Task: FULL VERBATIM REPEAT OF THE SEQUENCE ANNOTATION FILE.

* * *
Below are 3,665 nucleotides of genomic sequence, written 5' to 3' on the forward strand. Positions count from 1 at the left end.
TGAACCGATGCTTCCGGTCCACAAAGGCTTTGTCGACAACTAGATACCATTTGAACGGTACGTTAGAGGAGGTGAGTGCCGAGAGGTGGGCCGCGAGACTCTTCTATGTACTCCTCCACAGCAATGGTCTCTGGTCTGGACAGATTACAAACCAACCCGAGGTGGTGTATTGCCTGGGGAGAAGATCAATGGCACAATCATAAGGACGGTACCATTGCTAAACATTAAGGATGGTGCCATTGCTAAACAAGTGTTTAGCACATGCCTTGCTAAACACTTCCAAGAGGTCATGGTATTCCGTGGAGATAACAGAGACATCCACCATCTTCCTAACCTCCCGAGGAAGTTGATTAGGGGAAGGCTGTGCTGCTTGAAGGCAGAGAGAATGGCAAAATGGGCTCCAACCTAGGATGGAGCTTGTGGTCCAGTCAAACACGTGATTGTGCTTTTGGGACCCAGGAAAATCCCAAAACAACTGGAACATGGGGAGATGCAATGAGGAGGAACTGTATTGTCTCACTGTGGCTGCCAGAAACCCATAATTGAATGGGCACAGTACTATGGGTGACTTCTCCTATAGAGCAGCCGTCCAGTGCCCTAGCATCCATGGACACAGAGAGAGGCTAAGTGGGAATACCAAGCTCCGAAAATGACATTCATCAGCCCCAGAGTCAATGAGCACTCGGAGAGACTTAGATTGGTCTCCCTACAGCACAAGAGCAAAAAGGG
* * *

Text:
Below are 3,665 nucleotides of genomic sequence, written 5' to 3' on the forward strand. Positions count from 1 at the left end.
TGAACCGATGCTTCCGGTCCACAAAGGCTTTGTCGACAACTAGATACCATTTGAACGGTACGTTAGAGGAGGTGAGTGCCGAGAGGTGGGCCGCGAGACTCTTCTATGTACTCCTCCACAGCAATGGTCTCTGGTCTGGACAGATTACAAACCAACCCGAGGTGGTGTATTGCCTGGGGAGAAGATCAATGGCACAATCATAAGGACGGTACCATTGCTAAACATTAAGGATGGTGCCATTGCTAAACAAGTGTTTAGCACATGCCTTGCTAAACACTTCCAAGAGGTCATGGTATTCCGTGGAGATAACAGAGACATCCACCATCTTCCTAACCTCCCGAGGAAGTTGATTAGGGGAAGGCTGTGCTGCTTGAAGGCAGAGAGAATGGCAAAATGGGCTCCAACCTAGGATGGAGCTTGTGGTCCAGTCAAACACGTGATTGTGCTTTTGGGACCCAGGAAAATCCCAAAACAACTGGAACATGGGGAGATGCAATGAGGAGGAACTGTATTGTCTCACTGTGGCTGCCAGAAACCCATAATTGAATGGGCACAGTACTATGGGTGACTTCTCCTATAGAGCAGCCGTCCAGTGCCCTAGCATCCATGGACACAGAGAGAGGCTAAGTGGGAATACCAAGCTCCGAAAATGACATTCATCAGCCCCAGAGTCAATGAGCACTCGGAGAGACTTAGATTGGTCTCCCTACAGCACAAGAGCAAAAAGGG